It clings to your forehead like a star to the moon.
jiyaa me.n chamke kabhii kabhii to, jaise koii a.ngaaraa
It shines in my heart from time to time, as if it were a glowing ember.
tere maathe lage hai.n yuu.n
It clings to your forehead.
sajan, nindiyaa le legii, le legii, le legii merii bi.ndiyaa
Beloved, my beauty spot will steal away your sleep.
re aay haay! teraa jhumkaa re
Oh, your earring!
chain lene na degaa sajan tum kaa
It will not let you be at peace, beloved.
re aay haay! meraa jhumkaa re
Oh, my earring!
meraa gahnaa balam tuu, tose saj ke Doluu.n
You are my jewelry, beloved. Adorning myself with you, I will dance.
bhaTakte hai.n tere hii nainaa, mai.n to kuchh na boluu.n
Your eyes wander, yet I say nothing at all.
meraa gahnaa balam tuu
You are my jewelry, beloved.
to phir yah kyaa bole hai, bole hai, bole hai teraa ka.nganaa?
Then, what is it that your bangle says?
re aay haay! meraa kanganaa re
Oh, my bangle!
bole re ab to chhuuTe na teraa a.nganaa
It says that it will not leave your courtyard.
re aay haay! teraa ka.nganaa re
Oh, your bangle!
tuu aayii hai sajaniyaa, jab se merii ban ke
Beloved, since you came to me and became mine,
Thuumak-Thuumak chale hai tu, merii nas-nas khanke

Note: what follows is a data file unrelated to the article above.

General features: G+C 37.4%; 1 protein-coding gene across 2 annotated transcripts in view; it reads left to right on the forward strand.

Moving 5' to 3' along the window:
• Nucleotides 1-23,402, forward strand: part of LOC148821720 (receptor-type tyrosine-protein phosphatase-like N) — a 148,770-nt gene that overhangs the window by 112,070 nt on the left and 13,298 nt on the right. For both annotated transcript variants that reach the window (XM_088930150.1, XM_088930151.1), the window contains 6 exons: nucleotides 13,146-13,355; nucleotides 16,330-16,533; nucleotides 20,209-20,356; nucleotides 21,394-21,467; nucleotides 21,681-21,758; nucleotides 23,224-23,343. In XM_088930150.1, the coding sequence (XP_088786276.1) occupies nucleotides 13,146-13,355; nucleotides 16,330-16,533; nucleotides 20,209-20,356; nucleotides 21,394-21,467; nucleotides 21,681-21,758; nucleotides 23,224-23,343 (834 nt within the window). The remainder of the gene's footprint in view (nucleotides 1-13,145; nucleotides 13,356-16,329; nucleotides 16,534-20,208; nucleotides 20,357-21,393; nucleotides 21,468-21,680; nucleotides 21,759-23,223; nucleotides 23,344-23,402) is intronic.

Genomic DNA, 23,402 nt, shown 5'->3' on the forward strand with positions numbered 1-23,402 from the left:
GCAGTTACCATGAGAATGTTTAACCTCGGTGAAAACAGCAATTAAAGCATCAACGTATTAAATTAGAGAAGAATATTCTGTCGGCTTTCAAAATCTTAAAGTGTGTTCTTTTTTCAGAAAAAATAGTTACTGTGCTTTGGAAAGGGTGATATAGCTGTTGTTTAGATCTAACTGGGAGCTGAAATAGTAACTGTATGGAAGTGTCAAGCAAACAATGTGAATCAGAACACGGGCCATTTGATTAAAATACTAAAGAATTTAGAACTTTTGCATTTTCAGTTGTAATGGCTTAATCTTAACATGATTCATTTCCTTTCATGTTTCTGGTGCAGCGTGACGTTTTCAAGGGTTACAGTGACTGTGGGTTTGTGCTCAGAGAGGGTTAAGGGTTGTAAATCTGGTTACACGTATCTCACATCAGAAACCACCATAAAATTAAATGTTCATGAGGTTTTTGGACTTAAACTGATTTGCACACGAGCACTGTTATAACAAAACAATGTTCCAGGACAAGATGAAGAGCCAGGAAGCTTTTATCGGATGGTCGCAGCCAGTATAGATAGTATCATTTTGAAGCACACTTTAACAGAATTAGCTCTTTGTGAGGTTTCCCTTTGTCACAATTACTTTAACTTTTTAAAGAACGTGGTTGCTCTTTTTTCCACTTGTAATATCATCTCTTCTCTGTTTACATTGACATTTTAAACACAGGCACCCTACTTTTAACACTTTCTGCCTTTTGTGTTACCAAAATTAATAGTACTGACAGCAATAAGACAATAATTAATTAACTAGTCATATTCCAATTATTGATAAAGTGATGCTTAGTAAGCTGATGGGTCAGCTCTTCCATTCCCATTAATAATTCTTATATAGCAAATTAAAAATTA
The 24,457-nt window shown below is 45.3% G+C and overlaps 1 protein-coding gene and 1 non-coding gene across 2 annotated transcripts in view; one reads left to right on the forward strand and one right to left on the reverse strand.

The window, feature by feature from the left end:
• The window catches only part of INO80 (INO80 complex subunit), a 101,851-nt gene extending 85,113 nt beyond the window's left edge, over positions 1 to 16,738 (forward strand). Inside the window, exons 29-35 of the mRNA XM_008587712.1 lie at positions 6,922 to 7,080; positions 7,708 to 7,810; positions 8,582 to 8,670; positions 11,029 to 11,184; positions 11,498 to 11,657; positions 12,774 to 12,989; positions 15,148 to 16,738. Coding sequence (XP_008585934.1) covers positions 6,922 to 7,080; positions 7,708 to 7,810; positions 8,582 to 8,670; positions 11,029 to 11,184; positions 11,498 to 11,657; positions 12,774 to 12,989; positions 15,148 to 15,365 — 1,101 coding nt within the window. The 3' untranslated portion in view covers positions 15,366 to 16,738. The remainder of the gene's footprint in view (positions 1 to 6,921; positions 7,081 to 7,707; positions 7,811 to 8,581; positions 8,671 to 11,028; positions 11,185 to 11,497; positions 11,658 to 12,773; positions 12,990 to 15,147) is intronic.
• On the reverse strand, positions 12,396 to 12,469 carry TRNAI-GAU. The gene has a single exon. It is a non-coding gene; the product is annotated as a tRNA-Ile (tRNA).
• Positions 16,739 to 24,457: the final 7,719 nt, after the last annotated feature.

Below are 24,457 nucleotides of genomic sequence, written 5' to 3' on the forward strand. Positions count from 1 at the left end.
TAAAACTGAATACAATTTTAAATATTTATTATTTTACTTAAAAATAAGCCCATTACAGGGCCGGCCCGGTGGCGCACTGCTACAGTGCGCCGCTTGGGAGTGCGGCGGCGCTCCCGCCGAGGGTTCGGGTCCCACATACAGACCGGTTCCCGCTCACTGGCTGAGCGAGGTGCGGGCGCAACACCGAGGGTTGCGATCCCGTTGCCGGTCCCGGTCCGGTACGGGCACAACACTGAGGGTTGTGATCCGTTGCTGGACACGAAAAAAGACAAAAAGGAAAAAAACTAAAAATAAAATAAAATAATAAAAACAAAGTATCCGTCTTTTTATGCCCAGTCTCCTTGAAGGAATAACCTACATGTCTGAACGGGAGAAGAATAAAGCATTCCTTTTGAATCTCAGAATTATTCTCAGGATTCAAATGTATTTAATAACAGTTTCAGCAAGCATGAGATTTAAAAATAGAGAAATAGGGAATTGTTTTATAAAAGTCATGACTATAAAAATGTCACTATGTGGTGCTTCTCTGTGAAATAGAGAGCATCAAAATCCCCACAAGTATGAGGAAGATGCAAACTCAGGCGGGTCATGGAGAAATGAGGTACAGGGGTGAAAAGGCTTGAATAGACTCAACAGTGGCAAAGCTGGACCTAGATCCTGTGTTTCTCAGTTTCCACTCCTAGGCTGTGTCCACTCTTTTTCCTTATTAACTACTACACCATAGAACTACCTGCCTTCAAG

your strutting has made me feel a jitter in my veins.
tuu aayii hai sajaniyaa
Beloved, since you came to me.
sajan, ab to chhuuTe na, chhuuTe na, chhuuTe na, teraa anganaa
Beloved, it will not leave your courtyard.
re aay haay! teraa ka.nganaa re
Oh, your bangle!
sajan, ab to chuuTe na teraa a.nganaa
Beloved, it will not leave your courtyard.
re aay haay! teraa a.nganaa re
Oh, your courtyard!
*Female lines in red are sung by Lata Mangeshkar. Male lines in green are sung by Mohammed Rafi.
bindiyaa: beauty spot; nindiyaa: sleep; jiyaa: heart; chamkaanaa: to shine, glow; angaaraa: ember; jhumkaa: earring; sajan: beloved; gahnaa: jewelry; balam: beloved; tose: from you, an archaic form of ‘tujhse‘; sajnaa: to adorn; Dolnaa: to swing, dance; bhaTaknaa: to wander; nainaa: eye; kanganaa: bangle; chhuTnaa: to leave, forsake; a.nganaa: courtyard; sajaniyaa: beloved; Thumak-Thumak chalnaa: to strutter; nas-nas: veins; khanaknaa: to jitter.
Hello!! Firstly I have to say your blog is amazing! It’s refreshing to come across fellow classic-Bollywood-o-philes of today’s generation (which is a rare find in itself) and even more so seeing as you have preserved a lost collection for us, using our very own medium, the Internet. Thank you so much for helping to give hope and breathe new life to a collection of music that would have (sadly) otherwise been likely rendered extinct by the end of the decade.